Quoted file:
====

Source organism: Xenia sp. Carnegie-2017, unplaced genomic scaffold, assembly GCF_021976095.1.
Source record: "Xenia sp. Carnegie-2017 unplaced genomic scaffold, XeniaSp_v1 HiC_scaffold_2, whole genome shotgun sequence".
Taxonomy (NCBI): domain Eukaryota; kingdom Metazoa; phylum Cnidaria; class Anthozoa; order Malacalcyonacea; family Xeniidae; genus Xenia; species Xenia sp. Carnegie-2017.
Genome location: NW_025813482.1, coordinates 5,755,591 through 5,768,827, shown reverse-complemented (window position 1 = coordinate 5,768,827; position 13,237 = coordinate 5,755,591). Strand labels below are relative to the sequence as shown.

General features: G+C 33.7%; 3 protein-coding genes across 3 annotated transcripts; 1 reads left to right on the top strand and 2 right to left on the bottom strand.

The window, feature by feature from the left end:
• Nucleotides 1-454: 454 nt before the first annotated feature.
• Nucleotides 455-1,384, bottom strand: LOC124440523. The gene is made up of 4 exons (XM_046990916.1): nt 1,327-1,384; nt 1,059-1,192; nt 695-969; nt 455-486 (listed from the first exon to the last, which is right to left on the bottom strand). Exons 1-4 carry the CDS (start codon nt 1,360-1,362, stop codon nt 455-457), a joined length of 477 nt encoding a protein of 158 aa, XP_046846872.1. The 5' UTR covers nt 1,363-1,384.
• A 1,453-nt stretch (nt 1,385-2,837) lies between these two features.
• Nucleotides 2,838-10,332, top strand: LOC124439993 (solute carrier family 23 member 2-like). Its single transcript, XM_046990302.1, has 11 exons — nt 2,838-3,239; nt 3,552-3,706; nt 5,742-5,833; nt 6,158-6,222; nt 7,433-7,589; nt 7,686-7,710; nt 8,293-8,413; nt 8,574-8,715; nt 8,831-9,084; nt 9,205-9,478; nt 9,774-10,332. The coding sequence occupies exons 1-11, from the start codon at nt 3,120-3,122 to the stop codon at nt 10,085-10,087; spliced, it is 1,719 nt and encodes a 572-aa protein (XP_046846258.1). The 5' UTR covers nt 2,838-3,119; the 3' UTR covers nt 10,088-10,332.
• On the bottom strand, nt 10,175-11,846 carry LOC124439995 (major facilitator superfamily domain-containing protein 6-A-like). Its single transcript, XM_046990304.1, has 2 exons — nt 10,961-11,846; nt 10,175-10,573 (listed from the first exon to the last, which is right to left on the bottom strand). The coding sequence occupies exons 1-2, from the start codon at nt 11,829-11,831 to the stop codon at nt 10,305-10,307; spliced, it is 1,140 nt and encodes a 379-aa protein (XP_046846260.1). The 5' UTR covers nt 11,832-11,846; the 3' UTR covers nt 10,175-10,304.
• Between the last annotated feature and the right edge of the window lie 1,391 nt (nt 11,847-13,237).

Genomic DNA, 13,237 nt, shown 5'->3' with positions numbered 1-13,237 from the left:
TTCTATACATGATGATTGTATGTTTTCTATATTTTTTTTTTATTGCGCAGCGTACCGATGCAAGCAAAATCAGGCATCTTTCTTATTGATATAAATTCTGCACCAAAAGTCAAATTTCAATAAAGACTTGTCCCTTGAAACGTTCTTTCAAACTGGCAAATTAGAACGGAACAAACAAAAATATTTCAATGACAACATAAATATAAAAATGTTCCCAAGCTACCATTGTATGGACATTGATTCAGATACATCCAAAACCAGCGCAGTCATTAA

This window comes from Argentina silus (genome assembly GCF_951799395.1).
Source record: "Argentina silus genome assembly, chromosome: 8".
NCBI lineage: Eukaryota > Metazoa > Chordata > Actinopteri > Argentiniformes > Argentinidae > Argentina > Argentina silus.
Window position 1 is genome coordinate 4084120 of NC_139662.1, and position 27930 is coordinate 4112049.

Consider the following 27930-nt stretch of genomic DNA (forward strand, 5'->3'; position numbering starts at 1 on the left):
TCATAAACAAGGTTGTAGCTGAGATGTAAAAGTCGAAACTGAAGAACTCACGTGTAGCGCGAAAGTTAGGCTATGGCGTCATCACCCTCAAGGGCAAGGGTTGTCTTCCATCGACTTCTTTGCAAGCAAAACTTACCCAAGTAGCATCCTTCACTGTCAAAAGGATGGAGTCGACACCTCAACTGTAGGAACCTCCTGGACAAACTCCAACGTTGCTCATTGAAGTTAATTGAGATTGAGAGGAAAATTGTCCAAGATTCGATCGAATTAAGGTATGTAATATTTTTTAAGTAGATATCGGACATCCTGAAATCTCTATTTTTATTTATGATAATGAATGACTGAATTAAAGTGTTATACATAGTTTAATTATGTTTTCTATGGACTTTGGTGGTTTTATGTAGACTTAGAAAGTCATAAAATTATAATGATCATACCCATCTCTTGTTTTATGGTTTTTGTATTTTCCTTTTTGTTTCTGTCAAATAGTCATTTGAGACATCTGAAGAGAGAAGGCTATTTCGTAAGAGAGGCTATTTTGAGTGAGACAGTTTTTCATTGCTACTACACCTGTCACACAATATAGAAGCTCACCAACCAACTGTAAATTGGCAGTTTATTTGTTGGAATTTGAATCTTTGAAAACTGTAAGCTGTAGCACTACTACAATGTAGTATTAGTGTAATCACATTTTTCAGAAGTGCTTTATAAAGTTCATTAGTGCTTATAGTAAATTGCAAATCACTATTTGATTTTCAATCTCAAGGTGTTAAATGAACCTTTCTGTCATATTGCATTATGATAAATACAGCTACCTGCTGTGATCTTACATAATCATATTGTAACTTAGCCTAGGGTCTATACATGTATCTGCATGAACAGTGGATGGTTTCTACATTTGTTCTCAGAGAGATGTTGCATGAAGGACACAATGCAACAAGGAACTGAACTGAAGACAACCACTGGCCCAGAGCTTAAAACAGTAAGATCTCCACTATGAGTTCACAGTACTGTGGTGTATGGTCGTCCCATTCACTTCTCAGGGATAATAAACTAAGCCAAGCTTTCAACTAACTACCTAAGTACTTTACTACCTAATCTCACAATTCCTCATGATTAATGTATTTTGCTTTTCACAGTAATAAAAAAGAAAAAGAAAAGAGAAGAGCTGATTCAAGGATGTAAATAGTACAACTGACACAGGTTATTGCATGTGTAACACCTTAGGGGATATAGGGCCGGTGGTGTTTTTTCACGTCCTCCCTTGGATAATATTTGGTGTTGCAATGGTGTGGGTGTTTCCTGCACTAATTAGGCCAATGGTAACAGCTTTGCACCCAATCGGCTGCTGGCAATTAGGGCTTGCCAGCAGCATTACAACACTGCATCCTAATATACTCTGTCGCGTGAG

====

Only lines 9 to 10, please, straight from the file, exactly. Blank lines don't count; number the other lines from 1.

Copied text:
• A 1,453-nt stretch (nt 1,385-2,837) lies between these two features.
• Nucleotides 2,838-10,332, top strand: LOC124439993 (solute carrier family 23 member 2-like). Its single transcript, XM_046990302.1, has 11 exons — nt 2,838-3,239; nt 3,552-3,706; nt 5,742-5,833; nt 6,158-6,222; nt 7,433-7,589; nt 7,686-7,710; nt 8,293-8,413; nt 8,574-8,715; nt 8,831-9,084; nt 9,205-9,478; nt 9,774-10,332. The coding sequence occupies exons 1-11, from the start codon at nt 3,120-3,122 to the stop codon at nt 10,085-10,087; spliced, it is 1,719 nt and encodes a 572-aa protein (XP_046846258.1). The 5' UTR covers nt 2,838-3,119; the 3' UTR covers nt 10,088-10,332.